Tag Archives: Roy

New Cortina is more Cortina – Ford Cortina Mk2

The Roy Haynes designed second incarnation of the Ford Cortina MK2 was launched in 1966 with a range of 4 cylinder ‘Kent’ motors ranging 1.2 litres / 73 cui to 1.5 litres 91 cui.

Ford Cortina MK2, Goodwood Revival

Above is a 1966 1500GT with a Crayford Cabriolet Conversion seen last year at the Goodwood Revival.

Ford Cortina MK2, Goodwood Revival

The 1300 cc / 79 cui Cortina above was acquired as a used model by London based Australian Dental Surgeon ‘Doc’ Merfield who raced under the Team Boomerang banner. The ‘Doc’ fitted one of the five prototype Coventry Climax V8 ‘Godiva’ FPE Formula One motors and raced it from 1969 and 1973. In 1979 the car was discovered in East London without the engine and has been restored with a Donovan V8.

Cortina Lotus, Goodwood Revival

In 1967 Ford marketed a performance version of the Mk2 Cortina known as the Cortina Lotus, the reversal of the Mk1’s Lotus Cortina branding signifying that these cars were wholly manufactured by Ford where as manufacture of Mk1 Lotus Cortina was completed on the Lotus premises. The 108 mph Cortina Lotus like the one used the same Lotus developed motor as the Mk1 and the Lotus Elan. Later Cortina Lotus models were rebranded as Cortina Twin Cams. The Cortina Lotus was widely used in racing and rally competition until it was replaced by the smaller Ford Escort competition models in in 1968.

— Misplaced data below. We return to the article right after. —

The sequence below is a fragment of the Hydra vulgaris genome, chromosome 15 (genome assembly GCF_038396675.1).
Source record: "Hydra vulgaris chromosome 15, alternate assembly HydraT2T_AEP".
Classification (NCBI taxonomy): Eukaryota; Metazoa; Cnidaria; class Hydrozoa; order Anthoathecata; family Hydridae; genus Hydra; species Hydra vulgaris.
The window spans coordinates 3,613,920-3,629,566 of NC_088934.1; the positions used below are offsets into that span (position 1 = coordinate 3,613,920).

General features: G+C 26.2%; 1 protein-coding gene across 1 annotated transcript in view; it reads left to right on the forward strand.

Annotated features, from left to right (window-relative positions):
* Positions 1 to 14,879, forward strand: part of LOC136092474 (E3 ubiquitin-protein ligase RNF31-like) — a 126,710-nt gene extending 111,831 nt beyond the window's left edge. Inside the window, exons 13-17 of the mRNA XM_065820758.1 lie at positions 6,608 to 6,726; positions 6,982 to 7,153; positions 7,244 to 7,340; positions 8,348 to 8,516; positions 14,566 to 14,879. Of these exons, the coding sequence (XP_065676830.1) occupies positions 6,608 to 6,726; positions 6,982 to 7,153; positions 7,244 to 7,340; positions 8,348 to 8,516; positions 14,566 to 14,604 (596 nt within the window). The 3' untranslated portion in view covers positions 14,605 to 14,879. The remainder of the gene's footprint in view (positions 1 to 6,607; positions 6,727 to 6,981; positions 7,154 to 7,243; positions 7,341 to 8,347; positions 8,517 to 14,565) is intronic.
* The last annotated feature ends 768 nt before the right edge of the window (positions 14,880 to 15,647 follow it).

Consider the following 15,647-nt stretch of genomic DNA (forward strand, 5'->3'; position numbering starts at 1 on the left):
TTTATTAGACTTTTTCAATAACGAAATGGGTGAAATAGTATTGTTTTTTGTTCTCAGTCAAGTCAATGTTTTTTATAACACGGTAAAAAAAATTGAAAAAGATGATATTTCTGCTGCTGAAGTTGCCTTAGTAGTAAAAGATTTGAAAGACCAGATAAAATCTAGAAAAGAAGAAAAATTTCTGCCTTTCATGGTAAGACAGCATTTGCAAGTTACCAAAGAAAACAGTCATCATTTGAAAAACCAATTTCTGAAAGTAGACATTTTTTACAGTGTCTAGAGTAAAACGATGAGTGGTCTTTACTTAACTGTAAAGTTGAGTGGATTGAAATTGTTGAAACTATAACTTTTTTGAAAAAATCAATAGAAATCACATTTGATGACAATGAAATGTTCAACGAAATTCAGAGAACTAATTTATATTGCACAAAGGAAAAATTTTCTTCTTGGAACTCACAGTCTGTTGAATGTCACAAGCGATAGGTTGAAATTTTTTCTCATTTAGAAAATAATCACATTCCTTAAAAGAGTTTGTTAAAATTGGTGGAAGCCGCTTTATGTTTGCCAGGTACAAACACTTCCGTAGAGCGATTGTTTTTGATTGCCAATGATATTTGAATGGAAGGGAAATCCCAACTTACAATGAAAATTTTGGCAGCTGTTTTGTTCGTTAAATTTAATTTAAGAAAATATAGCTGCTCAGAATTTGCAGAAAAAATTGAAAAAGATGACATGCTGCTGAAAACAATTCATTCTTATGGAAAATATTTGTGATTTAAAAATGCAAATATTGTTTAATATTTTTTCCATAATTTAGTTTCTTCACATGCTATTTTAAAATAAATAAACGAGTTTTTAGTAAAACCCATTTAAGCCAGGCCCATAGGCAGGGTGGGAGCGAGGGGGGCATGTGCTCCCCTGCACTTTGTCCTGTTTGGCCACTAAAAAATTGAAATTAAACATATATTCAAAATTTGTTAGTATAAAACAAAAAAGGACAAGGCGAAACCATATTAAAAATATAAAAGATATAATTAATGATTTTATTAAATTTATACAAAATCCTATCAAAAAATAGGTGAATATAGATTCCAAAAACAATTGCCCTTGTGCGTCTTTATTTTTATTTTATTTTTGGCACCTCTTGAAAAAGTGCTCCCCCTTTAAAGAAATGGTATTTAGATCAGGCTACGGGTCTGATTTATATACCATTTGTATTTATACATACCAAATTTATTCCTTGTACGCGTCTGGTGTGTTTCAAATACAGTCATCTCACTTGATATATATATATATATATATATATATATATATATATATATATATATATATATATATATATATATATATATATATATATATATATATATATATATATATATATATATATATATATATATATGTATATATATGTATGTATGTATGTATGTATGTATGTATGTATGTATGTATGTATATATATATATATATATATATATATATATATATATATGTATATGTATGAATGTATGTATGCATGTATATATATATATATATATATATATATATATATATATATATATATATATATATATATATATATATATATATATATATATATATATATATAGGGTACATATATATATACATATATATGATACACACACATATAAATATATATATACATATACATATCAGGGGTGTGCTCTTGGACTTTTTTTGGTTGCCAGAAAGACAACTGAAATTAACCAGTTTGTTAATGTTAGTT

Blown Hell, Ford Cortina 1600 GT, Shakespeare County Raceway

For those not interested in competing with their Cortina’s the 1600 GT powered by a ‘Kent’ motor was the performance Cortina of choice, Blown Hell above started life as a 1600 GT but has since been fitted with a supercharged 3.5 litre / 215 cui Rover V8 for drag racing.

Ford Cortina Super, Shakespeare County Raceway